Rental markets ebb and flow like other sectors of the economy. They’re affected by a number of macro factors, including economic indicators, interest rates, local builder activity, regulations affecting supply and demand, zoning laws, and infrastructure. These factors are varied and largely out of the control of property investors.

Some Brisbane property owners have found themselves in one of those times when the macro factors can feel like headwinds. At times like these, it’s helpful to focus on the micro factors – the factors that you do have control over. In fact, property investors who position themselves well during less than ideal markets can launch their future successes that will be realised when the macro factors once again go their way. In the case of the Brisbane property market, there are some extremely positive signs to look forward to.

Let’s take a look at a few characteristics of the current Brisbane rental market and what you can do as a property owner to position yourself well to take advantage of this growing market.

Vacancy Rates

As of September 2017, Brisbane vacancy rates were 3.2% – slightly above the equilibrium level of 3%. What can you do to reduce the likelihood that you’ll have a vacancy at any given time?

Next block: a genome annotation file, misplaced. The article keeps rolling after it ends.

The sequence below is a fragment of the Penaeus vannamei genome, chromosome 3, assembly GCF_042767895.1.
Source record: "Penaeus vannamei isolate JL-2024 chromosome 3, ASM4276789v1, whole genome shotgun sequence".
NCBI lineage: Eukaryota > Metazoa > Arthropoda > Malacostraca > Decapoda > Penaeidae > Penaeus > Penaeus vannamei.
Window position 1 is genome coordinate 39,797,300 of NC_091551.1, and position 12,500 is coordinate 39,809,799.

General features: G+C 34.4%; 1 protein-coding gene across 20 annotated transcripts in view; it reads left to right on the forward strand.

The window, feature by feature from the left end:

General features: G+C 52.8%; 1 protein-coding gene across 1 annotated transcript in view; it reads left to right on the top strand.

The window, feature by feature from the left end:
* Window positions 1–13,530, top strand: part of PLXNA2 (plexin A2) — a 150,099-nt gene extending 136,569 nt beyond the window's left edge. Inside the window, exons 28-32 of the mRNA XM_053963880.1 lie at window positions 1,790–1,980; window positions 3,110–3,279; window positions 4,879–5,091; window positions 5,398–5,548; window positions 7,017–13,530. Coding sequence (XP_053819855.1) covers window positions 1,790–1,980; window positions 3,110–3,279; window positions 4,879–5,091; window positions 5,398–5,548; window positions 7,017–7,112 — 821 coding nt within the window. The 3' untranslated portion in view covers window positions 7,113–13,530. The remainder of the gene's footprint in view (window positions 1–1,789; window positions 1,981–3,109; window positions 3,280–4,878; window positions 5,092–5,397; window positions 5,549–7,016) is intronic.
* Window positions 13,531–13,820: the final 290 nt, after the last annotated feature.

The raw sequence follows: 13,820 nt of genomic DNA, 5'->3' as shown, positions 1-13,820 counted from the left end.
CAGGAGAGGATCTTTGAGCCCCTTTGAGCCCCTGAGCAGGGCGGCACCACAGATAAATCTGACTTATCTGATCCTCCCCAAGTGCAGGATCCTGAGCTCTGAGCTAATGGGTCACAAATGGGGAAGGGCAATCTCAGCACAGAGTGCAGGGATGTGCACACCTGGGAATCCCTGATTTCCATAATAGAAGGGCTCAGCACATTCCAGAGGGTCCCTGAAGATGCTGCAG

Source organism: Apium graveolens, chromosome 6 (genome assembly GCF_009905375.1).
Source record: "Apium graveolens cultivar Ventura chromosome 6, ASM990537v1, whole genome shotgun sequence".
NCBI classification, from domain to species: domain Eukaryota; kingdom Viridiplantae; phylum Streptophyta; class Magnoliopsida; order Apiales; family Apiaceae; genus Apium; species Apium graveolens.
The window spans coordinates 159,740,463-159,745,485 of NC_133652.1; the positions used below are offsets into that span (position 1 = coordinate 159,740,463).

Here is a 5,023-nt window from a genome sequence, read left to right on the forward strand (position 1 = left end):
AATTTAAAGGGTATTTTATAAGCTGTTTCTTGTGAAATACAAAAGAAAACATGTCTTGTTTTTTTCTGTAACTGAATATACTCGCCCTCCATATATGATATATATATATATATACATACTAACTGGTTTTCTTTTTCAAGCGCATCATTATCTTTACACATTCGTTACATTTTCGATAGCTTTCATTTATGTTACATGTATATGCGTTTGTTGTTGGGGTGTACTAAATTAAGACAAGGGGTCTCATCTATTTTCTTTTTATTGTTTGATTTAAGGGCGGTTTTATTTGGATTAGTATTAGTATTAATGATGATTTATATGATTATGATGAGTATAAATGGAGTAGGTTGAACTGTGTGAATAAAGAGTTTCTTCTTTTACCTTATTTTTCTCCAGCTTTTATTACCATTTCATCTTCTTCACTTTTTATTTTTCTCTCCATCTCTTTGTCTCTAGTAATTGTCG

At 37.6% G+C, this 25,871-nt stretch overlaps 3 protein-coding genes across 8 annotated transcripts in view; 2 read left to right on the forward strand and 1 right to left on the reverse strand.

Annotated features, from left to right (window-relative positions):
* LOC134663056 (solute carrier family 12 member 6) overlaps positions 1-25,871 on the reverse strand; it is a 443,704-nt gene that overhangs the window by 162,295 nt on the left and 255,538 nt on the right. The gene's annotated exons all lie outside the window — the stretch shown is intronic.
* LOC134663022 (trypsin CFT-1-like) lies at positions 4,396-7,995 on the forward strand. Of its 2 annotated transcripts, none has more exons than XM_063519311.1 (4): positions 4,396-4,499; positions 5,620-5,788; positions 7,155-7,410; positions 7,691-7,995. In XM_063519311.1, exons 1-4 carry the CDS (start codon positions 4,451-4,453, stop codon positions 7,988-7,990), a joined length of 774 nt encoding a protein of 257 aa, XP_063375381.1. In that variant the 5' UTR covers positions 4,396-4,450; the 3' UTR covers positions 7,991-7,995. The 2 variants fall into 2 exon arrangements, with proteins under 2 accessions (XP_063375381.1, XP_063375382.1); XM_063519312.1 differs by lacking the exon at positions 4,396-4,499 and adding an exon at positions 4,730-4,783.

Firstly. you could use research to invest in a relatively low supply region and in an asset that appeals equally to owner occupiers and investors.

Second, you can improve your property. This not only helps reduce vacancies, but it may even increase the value of the home, giving you more equity in the future. You could address the outdoor living space, renovate kitchens or bathrooms, or upgrade appliances and other features.

You can also reduce your vacancy rates by improving your marketing and application process. Some property owners reduce or eliminate the application fees so they have more tenants to choose from. Others create websites complete with video tours to reach more prospective tenants.


Rental yields across the country have softened over the last 24 months, and so too have interest rates. While you may be achieving a lower rental amount, you’re likely to be paying less interest. These two forces have balanced each other out so that the cost of owning a property has remained relatively unchanged since 2015.


In the few years after the GFC, access to cheap credit and state governments eager to stimulate their economies through construction resulted in an increase in dwelling supply. You wouldn’t find it difficult to find a recent headline warning of an oversupply in our capital city markets. Those headlines fail to neglect to important facts:

  • The number of apartment approvals in Brisbane has fallen by more than 75% in the two years to March 2017.
  • Demand is increasing: Brisbane added 10,149 additional residents from other parts of Australia in 2015/16. In addition, Queensland added 100,000 new jobs in the year ending September 2017.

Closing Comments

In 2018 and beyond, decreasing supply and increasing demand will likely have a positive impact on Brisbane’s property market, both in terms of sales and rentals.

For more information about the Brisbane rental market, or to discuss any other property investment topic, reach out to us at Full Financial Services.